Wednesday, November 01, 2006

RIP Arts Council

Victoria Miro was packed out last night at a party that seemed more like a wake, marking the mass defections from ACE visual arts that have occurred recently. Anyone who had any sort of interesting opinion on contemporary art was essentially given the boot, from Marjorie Althorpe-Guyton on downwards. Four out of the five departmental head have left in total (visual art, theatre, dance & literature), alongside Chief Executive Peter Hewitt who is expected to go in 2008, and many others. The atmosphere of anger and despair at all this was palpable, with quite impassioned speeches easily crossing the line of diplomatic discreteness. Put together with the withdrawal of funding from some of our major national gallery spaces (only the interesting ones, the mainstream is free to prosper of course) and the picture is worse than alarming. Why, even Matt’s Gallery – surely the best gallery in London to anyone who knows anything about art – is threatened with closure as ACE has decided it should now be successful enough to earn more of its revenue commercially. But doh! The non-commercial nature of Matt’s has always been its major selling point, right? Who ARE theses people?

Word has it that Chairman Sir Christopher Frayling is playing the role of ineffectual patsy, allowing the ministers to push through their social inclusion agenda at the cost of intellectual rigour, critique, high culture and all that arty farty nonsense… At a recent meeting of the National Council David Lammy MP went so far as to suggest “stretching the content of the arts envelope to include different aspects of social cohesion”. In other words, less cash for contemporary art, more cash for fucking kid’s workshops!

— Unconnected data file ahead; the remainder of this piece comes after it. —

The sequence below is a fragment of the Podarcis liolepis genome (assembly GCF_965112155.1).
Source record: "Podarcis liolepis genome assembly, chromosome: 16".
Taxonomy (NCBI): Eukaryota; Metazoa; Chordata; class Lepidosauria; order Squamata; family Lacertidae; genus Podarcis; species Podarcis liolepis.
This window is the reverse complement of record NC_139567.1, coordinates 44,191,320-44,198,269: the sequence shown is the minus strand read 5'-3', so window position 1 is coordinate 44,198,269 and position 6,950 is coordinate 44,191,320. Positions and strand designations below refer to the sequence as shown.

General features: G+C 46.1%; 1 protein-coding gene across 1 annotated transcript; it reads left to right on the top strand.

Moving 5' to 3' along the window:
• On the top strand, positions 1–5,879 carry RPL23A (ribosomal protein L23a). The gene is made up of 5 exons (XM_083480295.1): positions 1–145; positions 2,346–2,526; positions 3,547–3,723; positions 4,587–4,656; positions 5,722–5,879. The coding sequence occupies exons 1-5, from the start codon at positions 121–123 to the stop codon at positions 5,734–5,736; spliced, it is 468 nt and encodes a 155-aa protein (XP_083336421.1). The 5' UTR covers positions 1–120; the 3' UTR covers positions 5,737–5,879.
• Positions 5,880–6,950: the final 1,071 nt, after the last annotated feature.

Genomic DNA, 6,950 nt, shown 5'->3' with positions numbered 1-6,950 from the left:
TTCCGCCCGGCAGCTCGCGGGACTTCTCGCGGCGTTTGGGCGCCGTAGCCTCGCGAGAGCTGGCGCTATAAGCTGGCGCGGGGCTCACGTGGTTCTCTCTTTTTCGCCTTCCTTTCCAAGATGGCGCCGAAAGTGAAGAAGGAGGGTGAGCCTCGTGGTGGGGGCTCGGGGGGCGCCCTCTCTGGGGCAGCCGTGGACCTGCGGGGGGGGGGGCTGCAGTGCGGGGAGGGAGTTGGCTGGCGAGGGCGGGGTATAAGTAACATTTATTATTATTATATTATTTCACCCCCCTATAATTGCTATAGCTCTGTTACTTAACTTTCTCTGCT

This government started so well, with Chris Smith, free museum entry and all that. But a narrow interpretation of widening participation that is fixated with spoon feeding young people and the socially excluded has brought us to this terrible, frightening situation. Is no one going to stand up for the virtues of hardcore intellectualism? What about aspiration? Why should we only look forward to a culture that gives everyone equal access to dumbed-down spectacu-tainment-style art (Serota’s phrase “experience vs interpretation") when we could be trying to sustain and build the best intellectual climate in the world?

5 Comments:

Anonymous sivan@alleycat-productions.com said...

CIAB
Hi this isn't a comment just an introduction. Found your great blog and wanted to point you the direction of my site Alleycat which is an extended online art guide for London.
Hope you have a chance to check it out.Hope to hear from you,
Best,
SR

3:15 pm  
Anonymous juno said...

i agree with this so much, in fact i have been for years, art has become so much about social integration lately that artists should start calling themselves social workers.

6:20 pm  
Anonymous Anonymous said...

Rubbish. It's not an either or. Anyone with an intellectual interest in art would no that 'high art' is something to be contested and challenged by as many people as possible. Let alone the fact that our tax dollars should be going to a range of artistic forms and styles made available to as broad an audience as possible. Not merely the run-of-the-mill contemporary art that much of the so-called 'art world' pretend to comprehend at ever more pretentious and closed events.

5:53 pm  
Anonymous sian tiksom said...

governments tend to give out money as a PR exersize and to take not give. how else would they and the numerous quasi autonomous non governmental organizations pay their own huge costs?
Nice site.
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greeting from Sian Tiksom

10:35 pm  
Anonymous canvas art said...

Only just seen the date on this post. How do you feel about it all now?

2:50 pm  

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